Postcards from Mumbai

This time last week, I was crammed in an airplane seat on the way to what is known as the City of Dreams. Now I’m back home with little gold elephant trinkets and memories to last me a lifetime. I was fortunate enough to be able to spend a week in Mumbai, India and I’m so excited to tell you guys about all the amazing things I saw and did there, via (digital) postcard form…

Mumbai has a lot of greenery. I was totally shocked at the amount of colossal, ancient trees that were just randomly situated around the city. What blew me away the most was the stark contrast between the architecture and the plants. In so many situations, I found myself holding my hand up to block out the buildings to see what looked like an actual forest. It was truly amazing.

Since I went to Mumbai during monsoons, I was lucky enough to experience the rain. This is a picture I took from my window and although my camera did a pretty good job capturing the water drops, it still doesn’t do it 100% justice.

I also saw a lot of flower bushes around the streets, although they were more rare to see. The second picture with the purple flowers are periwinkles, which I have a lot of childhood memories of. I remember collecting them with my mom on my way back from my nursery school.

More gorgeous greenery, ’nuff said.

The little girl in blue is my cousin in the Girl Scout’s uniform. We had visited a park and the views were just stunning. The two buildings in the background are The Imperial twin towers, which are one of the tallest residential buildings in the city. They can be seen from pretty much anywhere.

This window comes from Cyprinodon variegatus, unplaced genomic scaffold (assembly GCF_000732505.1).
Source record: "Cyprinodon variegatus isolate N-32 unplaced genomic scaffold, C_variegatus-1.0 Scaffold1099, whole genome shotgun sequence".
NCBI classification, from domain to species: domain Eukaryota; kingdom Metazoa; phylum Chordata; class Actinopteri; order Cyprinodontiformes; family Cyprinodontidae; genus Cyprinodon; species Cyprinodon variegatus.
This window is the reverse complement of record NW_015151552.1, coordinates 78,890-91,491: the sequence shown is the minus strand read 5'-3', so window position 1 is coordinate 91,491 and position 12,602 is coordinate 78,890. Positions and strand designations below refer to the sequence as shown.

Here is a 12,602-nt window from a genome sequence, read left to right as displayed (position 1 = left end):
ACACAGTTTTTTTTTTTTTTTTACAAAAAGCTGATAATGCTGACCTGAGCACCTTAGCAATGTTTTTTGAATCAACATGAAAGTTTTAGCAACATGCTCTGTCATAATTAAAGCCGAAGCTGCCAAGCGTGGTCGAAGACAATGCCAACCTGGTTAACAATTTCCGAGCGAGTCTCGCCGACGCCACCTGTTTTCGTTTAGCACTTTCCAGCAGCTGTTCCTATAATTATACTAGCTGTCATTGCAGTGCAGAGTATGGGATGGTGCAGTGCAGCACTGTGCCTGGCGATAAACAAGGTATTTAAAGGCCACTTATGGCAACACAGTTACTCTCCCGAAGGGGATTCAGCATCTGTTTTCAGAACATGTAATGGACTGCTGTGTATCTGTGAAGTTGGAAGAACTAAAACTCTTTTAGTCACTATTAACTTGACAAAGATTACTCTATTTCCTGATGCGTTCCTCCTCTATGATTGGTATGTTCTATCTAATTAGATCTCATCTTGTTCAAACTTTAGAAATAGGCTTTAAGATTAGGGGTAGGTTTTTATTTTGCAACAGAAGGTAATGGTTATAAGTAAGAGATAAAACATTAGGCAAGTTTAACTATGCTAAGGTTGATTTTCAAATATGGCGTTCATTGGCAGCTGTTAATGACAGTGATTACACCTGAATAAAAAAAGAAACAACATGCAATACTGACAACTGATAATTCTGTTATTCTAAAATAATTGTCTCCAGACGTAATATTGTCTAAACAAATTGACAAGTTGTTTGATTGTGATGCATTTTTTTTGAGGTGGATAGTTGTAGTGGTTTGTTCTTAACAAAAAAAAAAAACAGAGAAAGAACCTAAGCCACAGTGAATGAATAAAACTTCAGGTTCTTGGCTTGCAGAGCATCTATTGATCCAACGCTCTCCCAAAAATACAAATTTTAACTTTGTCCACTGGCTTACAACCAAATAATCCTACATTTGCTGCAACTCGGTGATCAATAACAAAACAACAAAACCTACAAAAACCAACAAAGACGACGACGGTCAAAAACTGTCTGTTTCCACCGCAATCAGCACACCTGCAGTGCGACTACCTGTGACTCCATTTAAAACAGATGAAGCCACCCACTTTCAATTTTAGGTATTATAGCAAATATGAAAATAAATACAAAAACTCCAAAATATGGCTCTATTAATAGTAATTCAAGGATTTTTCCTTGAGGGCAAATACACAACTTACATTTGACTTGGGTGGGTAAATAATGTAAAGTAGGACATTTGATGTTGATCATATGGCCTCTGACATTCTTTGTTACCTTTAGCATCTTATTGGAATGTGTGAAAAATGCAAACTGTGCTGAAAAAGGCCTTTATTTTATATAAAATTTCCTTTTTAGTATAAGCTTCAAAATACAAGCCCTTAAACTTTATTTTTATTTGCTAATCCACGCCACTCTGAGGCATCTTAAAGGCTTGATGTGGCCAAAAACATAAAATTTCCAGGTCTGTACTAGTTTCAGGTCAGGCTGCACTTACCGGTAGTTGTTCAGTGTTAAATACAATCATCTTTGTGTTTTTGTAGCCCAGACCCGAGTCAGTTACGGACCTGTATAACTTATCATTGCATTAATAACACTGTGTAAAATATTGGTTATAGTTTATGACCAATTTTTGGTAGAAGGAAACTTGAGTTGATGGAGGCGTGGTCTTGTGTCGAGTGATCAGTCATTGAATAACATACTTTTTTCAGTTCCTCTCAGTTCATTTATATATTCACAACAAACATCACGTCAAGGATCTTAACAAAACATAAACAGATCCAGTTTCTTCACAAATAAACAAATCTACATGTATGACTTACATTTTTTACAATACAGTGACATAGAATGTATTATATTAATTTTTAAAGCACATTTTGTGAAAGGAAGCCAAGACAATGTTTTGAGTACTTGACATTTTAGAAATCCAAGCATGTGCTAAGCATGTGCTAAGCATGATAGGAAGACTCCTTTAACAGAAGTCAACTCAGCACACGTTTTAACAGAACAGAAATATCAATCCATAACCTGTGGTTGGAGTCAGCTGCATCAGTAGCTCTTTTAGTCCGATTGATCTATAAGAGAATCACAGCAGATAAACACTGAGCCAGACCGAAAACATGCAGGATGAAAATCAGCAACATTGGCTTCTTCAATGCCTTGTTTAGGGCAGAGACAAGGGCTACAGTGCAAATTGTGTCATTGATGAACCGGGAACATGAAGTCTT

Another specialty of Mumbai are the crows! There are hundreds of thousands flying around and most are fed by pedestrians munching on their snacks. There are also quite a few eagles, although they’re harder to photograph.

This is the Crawford Market, or the Mahatma Jyotiba Phule Mandai Market, which is one of the most populated and busy areas in the city. The market mostly sells fruits, vegetables, and internationally-shipped foods like chocolates, nuts, juices, and other processed goods. I love walking through the markets and looking at all the cool animals people sell as pets, like lizards, puppies, and fish! My granddad also has a few stores here, in which he sells belts and other leather goods. If you ever come to Mumbai, feel free to say hello to him and check out his store, Goodwill Trading Co.!

What you see in these pictures is hands-down my favourite area in the city: Fort. The influence of the British Invasion is prevalent in the architecture. There were so many instances where I felt like I was in London if I stared at the buildings too long.

Next we have the Victoria Terminus, which was built by the British in 1887 for a mere USD23,000 (just to give some perspective, it would now cost about USD30,000,000 to make). It serves as the headquarters of Central Railways in India. We visited it during a nighttime drive with my uncle and it looked stunning in the lights, as you can see.